The lawsuit alsoaccuses Perkins and Johnson of taking advantage of a relationship oftrust and confidence with Maxwell and of having “breached the fiduciaryduties of good faith, fair dealing and loyalty owed to Maxwell.” Perkinsdeclined to comment about the lawsuit or any of the activities ofVineyards Ventures, but a response filed on behalf of the defendantsstates that the partners did not have a fiduciary duty to one another. Maxwell’slawsuit contends that Perkins and Johnson “attempted to assert theirpower and position with respect to the stock purchase agreement inorder to coerce Maxwell with respect to unrelated ventures, includingVineyard Ventures.” An Operating Agreement of VineyardVentures lists Perkins, Johnson, Maxwell and John H. Stratton III asvoting members with equal shares of 22.5 percent of the partnership. Afifth voting member, Gregory Johns, held a 10-percent share. Theoperating agreement includes no information about specific dollaramounts that each member is obligated to invest. Stratton is aGreensboro-based developer, and Johns is described as a partner ofRichard Childress on the Childress Vineyards website. Theoperating agreement, signed by the five members on June 5, 2005, statesthat Perkins, Johnson and Stratton would serve as initial managers ofthe company. The agreement goes on to say, “The managers herebydelegate to each of the initial managers the power, acting alone, totake all such actions and execute all such documents in the name and onbehalf of the company as such initial manager may deem necessary orappropriate to acquire the company’s property from Childress PropertiesLLC, and to subsequently transfer a portion of such property, to theextent such transfer is part of the same transaction, to T and BDevelopment, including documents associated with the closing of a loanfor purchase of such property.” Davidson County recordsindicate that Childress Properties sold land at the northwest corner ofUS Highway 64 and US Highway 52 to Vineyard Ventures on June 13. On thesame day Vineyard Ventures transferred part of the property to T and BDevelopment, owned by Terry Baker and Becky Laws of Lexington, “for avaluable consideration.” A Holiday Inn is now operating on the tractdeveloped by Baker and Laws. County records indicate Vineyard Venturesborrowed a total of $5 million from Regions Bank to finance theshopping center, first with an initial loan of $1.8 million in June2005, then with a $1.6 million loan to develop Tract 2, and then afinal $1.6 million loan to develop tracts 2 and 3. A prominent signwith a scrolling message board advertises Childress Vineyards, theHoliday Inn and the Shoppes at Vineyards Crossing to southbound trafficfrom Winston- Salem on the four-lane US Highway 52, but the signage atthe complex’s entrance on US Highway 64 lists only the vineyard. One ofthe three stores leasing retail space in the shopping center, Monty’sIce Cream, has staked a banner into the ground to draw traffic off thehighway. The shopping center is not visible from the highway and anundeveloped tract with overgrown grass creates the impression of acommercial strip under construction.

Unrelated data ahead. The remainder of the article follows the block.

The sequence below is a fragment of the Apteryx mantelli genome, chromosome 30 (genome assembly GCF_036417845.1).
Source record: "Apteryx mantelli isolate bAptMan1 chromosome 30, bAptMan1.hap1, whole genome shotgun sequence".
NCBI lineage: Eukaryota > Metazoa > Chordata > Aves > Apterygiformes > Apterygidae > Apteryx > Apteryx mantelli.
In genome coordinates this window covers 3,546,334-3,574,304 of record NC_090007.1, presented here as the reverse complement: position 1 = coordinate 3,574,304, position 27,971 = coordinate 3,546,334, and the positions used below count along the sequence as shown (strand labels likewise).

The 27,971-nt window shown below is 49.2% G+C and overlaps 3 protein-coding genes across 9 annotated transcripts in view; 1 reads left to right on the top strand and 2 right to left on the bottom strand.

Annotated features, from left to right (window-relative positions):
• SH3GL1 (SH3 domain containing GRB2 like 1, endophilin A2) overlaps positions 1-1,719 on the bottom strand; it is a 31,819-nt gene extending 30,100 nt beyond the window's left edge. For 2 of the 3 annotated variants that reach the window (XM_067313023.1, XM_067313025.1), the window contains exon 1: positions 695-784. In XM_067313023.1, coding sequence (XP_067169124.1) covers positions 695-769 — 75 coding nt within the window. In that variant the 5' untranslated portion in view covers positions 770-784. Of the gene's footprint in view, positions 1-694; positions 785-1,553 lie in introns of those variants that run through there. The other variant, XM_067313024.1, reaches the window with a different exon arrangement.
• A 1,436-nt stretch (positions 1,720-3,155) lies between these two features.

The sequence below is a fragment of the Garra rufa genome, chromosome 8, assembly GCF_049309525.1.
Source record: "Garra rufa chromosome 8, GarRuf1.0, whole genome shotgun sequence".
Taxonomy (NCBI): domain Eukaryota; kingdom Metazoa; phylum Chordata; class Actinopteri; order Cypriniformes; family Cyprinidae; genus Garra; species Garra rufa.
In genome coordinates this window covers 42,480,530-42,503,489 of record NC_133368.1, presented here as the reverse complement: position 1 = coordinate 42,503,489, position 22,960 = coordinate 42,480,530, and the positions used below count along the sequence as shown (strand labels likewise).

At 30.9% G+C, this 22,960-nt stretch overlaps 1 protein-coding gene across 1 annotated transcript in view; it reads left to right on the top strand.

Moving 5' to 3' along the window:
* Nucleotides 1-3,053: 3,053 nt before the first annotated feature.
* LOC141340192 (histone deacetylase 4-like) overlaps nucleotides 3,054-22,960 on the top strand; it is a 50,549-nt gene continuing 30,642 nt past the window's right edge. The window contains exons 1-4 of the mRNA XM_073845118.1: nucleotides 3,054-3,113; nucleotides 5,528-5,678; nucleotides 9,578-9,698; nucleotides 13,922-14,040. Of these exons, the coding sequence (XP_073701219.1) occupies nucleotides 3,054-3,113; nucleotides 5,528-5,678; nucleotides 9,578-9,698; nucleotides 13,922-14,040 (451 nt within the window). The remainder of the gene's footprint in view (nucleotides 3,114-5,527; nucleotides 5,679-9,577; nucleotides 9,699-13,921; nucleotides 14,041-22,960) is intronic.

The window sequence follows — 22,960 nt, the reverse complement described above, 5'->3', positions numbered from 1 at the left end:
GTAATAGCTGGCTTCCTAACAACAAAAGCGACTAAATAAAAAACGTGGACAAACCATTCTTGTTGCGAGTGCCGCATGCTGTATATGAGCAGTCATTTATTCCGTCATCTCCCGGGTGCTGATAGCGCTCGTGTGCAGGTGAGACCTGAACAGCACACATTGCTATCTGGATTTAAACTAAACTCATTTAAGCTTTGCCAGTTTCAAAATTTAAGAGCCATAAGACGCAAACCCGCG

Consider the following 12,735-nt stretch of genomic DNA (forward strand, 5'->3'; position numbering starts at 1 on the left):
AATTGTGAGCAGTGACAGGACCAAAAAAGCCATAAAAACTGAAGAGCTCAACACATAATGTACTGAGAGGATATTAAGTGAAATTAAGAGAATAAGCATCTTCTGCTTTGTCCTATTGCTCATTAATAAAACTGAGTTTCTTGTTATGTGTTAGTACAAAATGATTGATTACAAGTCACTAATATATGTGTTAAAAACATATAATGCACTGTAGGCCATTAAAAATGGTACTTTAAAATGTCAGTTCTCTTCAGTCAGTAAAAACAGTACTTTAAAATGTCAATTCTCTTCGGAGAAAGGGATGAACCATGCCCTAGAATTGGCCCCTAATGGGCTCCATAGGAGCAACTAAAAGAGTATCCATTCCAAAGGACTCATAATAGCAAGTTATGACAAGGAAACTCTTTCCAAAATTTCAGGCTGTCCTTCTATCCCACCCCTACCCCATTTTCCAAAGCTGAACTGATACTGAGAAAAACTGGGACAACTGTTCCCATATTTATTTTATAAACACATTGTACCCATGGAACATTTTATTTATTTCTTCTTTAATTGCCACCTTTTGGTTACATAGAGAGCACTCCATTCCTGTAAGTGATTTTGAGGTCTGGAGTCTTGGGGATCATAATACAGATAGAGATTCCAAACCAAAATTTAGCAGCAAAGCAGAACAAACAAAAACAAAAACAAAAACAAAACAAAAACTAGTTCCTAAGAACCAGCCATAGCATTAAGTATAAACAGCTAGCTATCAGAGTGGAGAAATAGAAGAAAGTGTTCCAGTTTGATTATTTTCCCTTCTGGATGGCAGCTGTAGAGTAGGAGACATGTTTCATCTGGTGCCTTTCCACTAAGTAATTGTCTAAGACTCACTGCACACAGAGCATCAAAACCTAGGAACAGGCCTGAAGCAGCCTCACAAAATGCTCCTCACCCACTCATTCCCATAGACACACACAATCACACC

Monty’sIce Cream displays a handwritten sign noting that the store would beclosed for three days and a “for sale” sign. The Mike HelsabeckCollection, a wine store that sells bottles affixed with labelsdesigned by its namesake artist, and Dietz Salon are the ice creamshop’s two neighbors. About a dozen storefronts remain vacant. Thewebsite for Stratton Development, a company founded by one of thepartners, indicates that Phase 3 was expected to be complete in early2008, with retail space on the first floor and 16 condominiumsupstairs, but the overgrown tract is all that exists on the land. Arealtor with Coldwell Banker Commercial Triad Realtors is currentlylisting parcels of the undeveloped land for potential stores or officebuildings. Davidson County tax records indicate that theshopping center is assessed at $3 million, and Vineyard Ventures hasbeen delinquent on its 2008 tax bill for $37,738 for more than twomonths.

Onlythree of the storefronts at the Shoppes at Vineyards Crossing, aDavidson County shopping center owned in part by Robbie Perkins, arecurrently occupied.